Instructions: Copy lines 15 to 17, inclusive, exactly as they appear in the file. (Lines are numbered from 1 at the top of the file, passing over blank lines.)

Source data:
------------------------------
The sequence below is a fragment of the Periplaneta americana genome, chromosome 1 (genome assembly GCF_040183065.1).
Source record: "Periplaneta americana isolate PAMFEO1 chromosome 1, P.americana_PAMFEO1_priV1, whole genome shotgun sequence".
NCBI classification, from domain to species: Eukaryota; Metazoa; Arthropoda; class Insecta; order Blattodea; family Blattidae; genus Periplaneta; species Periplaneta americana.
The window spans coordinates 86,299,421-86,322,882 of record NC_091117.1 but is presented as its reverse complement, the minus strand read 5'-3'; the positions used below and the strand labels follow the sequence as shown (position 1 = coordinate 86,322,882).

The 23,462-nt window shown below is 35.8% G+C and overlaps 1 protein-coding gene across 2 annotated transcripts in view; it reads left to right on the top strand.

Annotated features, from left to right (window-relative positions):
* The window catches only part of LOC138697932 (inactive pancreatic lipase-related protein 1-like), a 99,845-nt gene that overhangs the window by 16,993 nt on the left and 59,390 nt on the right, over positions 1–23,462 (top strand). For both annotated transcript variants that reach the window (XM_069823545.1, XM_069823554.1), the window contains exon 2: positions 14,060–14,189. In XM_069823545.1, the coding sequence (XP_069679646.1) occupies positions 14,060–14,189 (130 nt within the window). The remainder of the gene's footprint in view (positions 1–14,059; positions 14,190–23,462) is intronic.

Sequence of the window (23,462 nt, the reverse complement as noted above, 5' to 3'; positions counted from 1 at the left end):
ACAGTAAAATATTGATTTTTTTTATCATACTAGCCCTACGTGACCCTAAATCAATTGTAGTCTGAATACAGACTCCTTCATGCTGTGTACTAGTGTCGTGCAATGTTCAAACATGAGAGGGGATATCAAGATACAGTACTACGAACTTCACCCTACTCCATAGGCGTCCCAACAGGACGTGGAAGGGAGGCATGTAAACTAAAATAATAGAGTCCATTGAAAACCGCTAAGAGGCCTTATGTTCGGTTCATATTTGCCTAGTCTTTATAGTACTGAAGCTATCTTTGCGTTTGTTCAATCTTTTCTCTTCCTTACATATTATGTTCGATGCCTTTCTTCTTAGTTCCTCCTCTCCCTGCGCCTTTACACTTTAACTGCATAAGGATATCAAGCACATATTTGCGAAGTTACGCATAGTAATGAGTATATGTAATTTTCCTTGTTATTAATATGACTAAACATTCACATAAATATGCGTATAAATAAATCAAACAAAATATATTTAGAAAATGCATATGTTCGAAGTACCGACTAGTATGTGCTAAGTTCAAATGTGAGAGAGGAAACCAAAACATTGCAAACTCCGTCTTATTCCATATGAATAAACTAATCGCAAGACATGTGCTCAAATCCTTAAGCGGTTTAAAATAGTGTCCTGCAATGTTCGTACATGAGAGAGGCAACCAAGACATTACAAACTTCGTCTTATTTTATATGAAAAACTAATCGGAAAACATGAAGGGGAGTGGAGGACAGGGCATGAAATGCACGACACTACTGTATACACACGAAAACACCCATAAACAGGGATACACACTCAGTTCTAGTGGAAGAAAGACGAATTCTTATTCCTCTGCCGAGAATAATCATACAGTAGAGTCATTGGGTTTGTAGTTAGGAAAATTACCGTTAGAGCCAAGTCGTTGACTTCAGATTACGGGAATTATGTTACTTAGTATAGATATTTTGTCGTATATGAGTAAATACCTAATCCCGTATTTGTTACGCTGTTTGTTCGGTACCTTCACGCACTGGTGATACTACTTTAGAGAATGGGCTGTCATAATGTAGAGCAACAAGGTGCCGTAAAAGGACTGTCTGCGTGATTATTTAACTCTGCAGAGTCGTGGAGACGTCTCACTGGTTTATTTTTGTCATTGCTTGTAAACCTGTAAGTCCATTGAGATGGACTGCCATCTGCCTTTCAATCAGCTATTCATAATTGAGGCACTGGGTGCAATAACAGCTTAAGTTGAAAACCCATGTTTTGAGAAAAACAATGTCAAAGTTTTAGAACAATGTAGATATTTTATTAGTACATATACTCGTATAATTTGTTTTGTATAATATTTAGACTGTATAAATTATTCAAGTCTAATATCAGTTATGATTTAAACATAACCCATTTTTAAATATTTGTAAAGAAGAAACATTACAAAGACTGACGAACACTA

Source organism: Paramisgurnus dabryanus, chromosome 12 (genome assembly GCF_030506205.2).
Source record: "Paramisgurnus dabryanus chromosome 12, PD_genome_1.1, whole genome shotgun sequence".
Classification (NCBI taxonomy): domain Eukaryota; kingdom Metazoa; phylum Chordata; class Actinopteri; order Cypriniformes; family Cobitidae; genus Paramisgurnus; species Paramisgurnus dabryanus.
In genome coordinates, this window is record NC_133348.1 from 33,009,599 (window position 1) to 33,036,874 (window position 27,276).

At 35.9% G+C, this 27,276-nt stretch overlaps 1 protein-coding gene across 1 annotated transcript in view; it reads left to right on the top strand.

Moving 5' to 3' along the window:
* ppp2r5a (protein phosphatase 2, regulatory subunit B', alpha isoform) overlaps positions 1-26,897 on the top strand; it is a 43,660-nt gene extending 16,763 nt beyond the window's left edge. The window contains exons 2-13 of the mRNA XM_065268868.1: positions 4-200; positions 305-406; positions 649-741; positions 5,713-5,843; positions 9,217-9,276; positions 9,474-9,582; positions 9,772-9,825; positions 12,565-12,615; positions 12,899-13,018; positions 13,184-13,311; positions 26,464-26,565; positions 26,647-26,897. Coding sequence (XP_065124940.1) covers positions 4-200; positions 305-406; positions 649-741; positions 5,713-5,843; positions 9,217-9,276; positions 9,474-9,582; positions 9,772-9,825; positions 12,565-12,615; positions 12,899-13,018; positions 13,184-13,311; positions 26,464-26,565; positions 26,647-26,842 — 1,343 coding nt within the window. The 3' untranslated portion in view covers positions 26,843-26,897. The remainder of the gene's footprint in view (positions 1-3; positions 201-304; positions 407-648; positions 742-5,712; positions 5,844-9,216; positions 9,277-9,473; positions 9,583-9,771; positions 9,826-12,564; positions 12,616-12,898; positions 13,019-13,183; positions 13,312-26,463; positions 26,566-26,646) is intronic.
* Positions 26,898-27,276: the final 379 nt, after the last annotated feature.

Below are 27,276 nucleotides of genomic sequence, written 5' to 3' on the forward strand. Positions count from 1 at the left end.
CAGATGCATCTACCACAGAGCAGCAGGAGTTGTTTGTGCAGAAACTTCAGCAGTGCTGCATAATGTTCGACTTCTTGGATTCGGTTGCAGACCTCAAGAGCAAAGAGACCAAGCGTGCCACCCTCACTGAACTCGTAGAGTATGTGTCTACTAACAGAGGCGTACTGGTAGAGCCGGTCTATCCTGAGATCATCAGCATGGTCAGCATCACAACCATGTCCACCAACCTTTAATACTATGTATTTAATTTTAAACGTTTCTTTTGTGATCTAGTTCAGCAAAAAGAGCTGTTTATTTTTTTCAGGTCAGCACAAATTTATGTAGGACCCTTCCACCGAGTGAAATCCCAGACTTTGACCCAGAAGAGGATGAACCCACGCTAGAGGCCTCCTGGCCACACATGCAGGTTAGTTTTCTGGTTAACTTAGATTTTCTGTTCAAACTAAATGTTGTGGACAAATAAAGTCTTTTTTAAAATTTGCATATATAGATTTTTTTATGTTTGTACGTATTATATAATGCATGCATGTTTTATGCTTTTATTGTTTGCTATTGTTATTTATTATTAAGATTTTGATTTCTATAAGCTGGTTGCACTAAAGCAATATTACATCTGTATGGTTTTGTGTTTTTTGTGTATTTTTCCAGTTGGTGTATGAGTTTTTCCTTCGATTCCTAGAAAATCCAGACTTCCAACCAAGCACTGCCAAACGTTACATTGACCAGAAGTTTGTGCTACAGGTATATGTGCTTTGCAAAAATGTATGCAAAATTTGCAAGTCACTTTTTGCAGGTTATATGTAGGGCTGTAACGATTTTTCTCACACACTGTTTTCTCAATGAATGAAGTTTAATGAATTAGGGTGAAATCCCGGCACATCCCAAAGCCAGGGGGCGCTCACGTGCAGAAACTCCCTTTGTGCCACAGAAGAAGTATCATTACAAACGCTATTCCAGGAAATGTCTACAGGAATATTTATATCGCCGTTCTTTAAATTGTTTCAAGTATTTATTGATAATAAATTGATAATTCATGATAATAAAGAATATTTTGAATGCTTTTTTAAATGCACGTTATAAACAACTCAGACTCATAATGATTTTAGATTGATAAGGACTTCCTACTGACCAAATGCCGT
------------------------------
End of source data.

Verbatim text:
Moving 5' to 3' along the window:
* ppp2r5a (protein phosphatase 2, regulatory subunit B', alpha isoform) overlaps positions 1-26,897 on the top strand; it is a 43,660-nt gene extending 16,763 nt beyond the window's left edge. The window contains exons 2-13 of the mRNA XM_065268868.1: positions 4-200; positions 305-406; positions 649-741; positions 5,713-5,843; positions 9,217-9,276; positions 9,474-9,582; positions 9,772-9,825; positions 12,565-12,615; positions 12,899-13,018; positions 13,184-13,311; positions 26,464-26,565; positions 26,647-26,897. Coding sequence (XP_065124940.1) covers positions 4-200; positions 305-406; positions 649-741; positions 5,713-5,843; positions 9,217-9,276; positions 9,474-9,582; positions 9,772-9,825; positions 12,565-12,615; positions 12,899-13,018; positions 13,184-13,311; positions 26,464-26,565; positions 26,647-26,842 — 1,343 coding nt within the window. The 3' untranslated portion in view covers positions 26,843-26,897. The remainder of the gene's footprint in view (positions 1-3; positions 201-304; positions 407-648; positions 742-5,712; positions 5,844-9,216; positions 9,277-9,473; positions 9,583-9,771; positions 9,826-12,564; positions 12,616-12,898; positions 13,019-13,183; positions 13,312-26,463; positions 26,566-26,646) is intronic.
* Positions 26,898-27,276: the final 379 nt, after the last annotated feature.